We're getting some interesting news lately about the pace of cost reductions in the lithium ion battery industry and it could bode well for new industries forming today. According to energy storage company Stem's Chief Technology Officer, battery prices have fallen a whopping 70% in the last 18 months.
Battery prices are key to unlocking energy storage in homes, at large buildings, and at utilities that could shave peak energy costs and allow more renewable energy to hit the grid. And for electric vehicles, falling battery costs could make it attractive for millions more people to buy an EV.
The falling cost of batteries
A good baseline for energy storage battery costs is Tesla Motors' (TSLA 0.91%) Powerwall. When the product was launched in May 2015 it cost $3,000 for a 6.4 kWh model (the 10 kWh model was soon discontinued), which was crazy low at the time. That's a cost of $469 per kWh and doesn't include key components like an inverter. But that may be a price that's already been surpassed in the market.
General Motors (GM -0.89%) let slip late last year that battery cells (not the full pack) from LG Chem cost an "industry leading" $145 per kWh. GTM Research recently reported that battery costs are in the "$200 to $250 per kilowatt-hour range" today.
Maybe the 70% price reduction is realistic and maybe GM's cell costs weren't out of line with industry norms. If this trajectory keeps up, even at a slightly slower pace, the energy storage and EV business could explode in the next decade. And there's some precedent in where we may see costs go.
Capacity expansion will be key
I find a lot of similarities between the growth of solar panel production 5 to10 years ago and batteries today. By 2011, the solar industry and panel sale prices collapsed because there was such high growth expectations from manufacturers and so much overcapacity that manufacturers were just trying to cover their own cash costs and keep the lights on. This created a downward spiral in both manufacturing costs and sale prices for panels. Cost reductions were an urgent priority, which often required new equipment, which mean more capacity was built, and on and on. Reducing costs and panel prices became the norm, shown by Canadian Solar saying the costs to build a solar panel have fallen from an already low $1.32 per watt five years ago to $0.41 today.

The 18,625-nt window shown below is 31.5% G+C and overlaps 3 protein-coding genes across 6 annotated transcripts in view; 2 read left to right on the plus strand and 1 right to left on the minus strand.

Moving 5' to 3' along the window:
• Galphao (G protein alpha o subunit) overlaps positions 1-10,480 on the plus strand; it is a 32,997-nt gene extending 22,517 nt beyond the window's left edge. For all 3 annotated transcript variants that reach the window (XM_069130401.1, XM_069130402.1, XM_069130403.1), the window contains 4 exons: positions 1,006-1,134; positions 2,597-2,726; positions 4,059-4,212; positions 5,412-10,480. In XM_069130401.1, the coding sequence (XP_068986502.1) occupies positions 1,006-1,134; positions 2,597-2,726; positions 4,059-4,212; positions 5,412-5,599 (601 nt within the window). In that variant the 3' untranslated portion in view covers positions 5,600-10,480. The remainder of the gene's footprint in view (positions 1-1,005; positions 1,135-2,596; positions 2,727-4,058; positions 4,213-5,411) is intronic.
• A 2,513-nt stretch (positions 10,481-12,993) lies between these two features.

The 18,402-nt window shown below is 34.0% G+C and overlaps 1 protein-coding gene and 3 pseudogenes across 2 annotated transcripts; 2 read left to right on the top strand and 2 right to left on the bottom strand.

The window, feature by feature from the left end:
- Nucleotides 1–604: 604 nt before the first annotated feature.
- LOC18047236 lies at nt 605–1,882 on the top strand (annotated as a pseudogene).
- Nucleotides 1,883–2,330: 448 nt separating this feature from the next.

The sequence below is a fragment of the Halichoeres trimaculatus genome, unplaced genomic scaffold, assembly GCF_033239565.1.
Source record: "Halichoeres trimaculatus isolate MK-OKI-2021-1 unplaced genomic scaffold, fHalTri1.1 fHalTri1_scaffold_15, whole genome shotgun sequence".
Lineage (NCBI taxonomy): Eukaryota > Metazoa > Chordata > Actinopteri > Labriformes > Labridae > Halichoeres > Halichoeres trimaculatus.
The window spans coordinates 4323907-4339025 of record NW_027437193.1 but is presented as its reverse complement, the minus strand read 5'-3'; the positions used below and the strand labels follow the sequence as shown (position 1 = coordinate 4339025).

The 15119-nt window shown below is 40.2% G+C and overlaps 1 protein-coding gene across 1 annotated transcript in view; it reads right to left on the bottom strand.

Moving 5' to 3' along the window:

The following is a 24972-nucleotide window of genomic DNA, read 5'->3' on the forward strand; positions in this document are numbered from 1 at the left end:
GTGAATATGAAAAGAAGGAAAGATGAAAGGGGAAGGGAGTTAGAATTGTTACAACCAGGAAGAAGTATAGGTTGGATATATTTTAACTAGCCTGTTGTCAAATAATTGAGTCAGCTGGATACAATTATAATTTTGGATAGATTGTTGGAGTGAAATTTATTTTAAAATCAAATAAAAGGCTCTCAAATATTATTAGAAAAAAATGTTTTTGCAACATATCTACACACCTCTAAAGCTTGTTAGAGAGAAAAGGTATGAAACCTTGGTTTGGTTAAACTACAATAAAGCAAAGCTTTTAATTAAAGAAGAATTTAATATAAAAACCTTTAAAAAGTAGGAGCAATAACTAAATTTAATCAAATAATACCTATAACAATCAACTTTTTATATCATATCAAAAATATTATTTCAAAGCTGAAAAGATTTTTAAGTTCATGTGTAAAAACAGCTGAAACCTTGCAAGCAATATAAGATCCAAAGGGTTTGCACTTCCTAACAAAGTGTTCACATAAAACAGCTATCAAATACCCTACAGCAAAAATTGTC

We may be in the early phases of a similar dynamic in energy storage. Tesla Motors' 35 GWh Gigafactory was built on the premise that energy storage and EV demand would explode. But others saw the same trend coming as well.
Recent data from the Clean Energy Manufacturing Analysis Center report, based on data from BNEF Desktop Portal 2016, shows that 43.7 GWh of battery capacity is fully commissioned with another 11.8 GWh partially commissioned and 42.5 GWh under construction (mostly from Tesla). In all, 98.0 GWh of capacity will be available in the next few years.
What's crazy is that may leave the industry oversupplied for many years to come. The same report estimates that electric vehicle demand for lithium ion batteries won't hit today's capacity level until 2020. And by then the market may have twice as much supply as it needs.
To put these capacity numbers into perspective, 98.0 GWh of batteries would be enough to build 1.63 million Tesla Model 3s with a 60 kWh battery annually (reportedly the biggest size in a base model Model 3). Some of the additional supply could go to energy storage, but that's a tiny market with 221 MW installed in the U.S. last year.
What this means for the future of batteries
There's a lot of hype around how quickly energy storage and electric vehicles could grow. But it looks like the battery capacity that would serve these markets is already growing faster than the end markets themselves. Unless there are millions of EVs built annually by 2020, I think there's going to be massive oversupply in the market.
That's great for companies buying batteries, like General Motors, Stem, SunPower, VW, etc. But if the solar industry is any indication, the companies making batteries will be stuck in a price war with competitors who are just trying to keep factories running. That'll lead to even more downward pressure on prices, which again is good for end product manufacturers.
The battery market will be fascinating to watch over the next five years, but if the adjacent solar industry is any indication, I would want to invest in companies buying batteries and putting them to work, not companies building out capacity that may see prices fall every year for the next decade.